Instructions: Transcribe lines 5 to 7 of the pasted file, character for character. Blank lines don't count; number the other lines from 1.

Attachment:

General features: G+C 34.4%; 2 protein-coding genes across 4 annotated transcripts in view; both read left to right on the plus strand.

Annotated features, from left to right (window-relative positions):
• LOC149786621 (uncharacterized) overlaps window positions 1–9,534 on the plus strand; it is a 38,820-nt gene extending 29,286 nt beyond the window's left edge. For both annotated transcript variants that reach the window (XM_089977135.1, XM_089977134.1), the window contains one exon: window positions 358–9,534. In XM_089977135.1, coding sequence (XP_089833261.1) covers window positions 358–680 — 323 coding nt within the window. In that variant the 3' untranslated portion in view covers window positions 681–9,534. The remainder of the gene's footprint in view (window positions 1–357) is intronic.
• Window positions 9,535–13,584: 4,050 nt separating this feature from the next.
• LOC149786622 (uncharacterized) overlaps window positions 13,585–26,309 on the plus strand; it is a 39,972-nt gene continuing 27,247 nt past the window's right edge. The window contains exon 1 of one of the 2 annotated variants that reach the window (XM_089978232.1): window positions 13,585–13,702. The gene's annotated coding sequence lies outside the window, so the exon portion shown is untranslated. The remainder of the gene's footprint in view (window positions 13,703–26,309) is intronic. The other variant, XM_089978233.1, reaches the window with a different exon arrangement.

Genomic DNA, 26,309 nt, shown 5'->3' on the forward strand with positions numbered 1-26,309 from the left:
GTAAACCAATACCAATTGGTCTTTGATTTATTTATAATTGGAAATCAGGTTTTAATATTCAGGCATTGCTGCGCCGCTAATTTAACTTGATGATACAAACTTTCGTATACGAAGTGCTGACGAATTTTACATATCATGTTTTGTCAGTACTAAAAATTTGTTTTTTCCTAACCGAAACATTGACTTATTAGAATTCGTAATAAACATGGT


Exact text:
• LOC149786622 (uncharacterized) overlaps window positions 13,585–26,309 on the plus strand; it is a 39,972-nt gene continuing 27,247 nt past the window's right edge. The window contains exon 1 of one of the 2 annotated variants that reach the window (XM_089978232.1): window positions 13,585–13,702. The gene's annotated coding sequence lies outside the window, so the exon portion shown is untranslated. The remainder of the gene's footprint in view (window positions 13,703–26,309) is intronic. The other variant, XM_089978233.1, reaches the window with a different exon arrangement.

Genomic DNA, 26,309 nt, shown 5'->3' on the forward strand with positions numbered 1-26,309 from the left:
GTAAACCAATACCAATTGGTCTTTGATTTATTTATAATTGGAAATCAGGTTTTAATATTCAGGCATTGCTGCGCCGCTAATTTAACTTGATGATACAAACTTTCGTATACGAAGTGCTGACGAATTTTACATATCATGTTTTGTCAGTACTAAAAATTTGTTTTTTCCTAACCGAAACATTGACTTATTAGAATTCGTAATAAACATGGT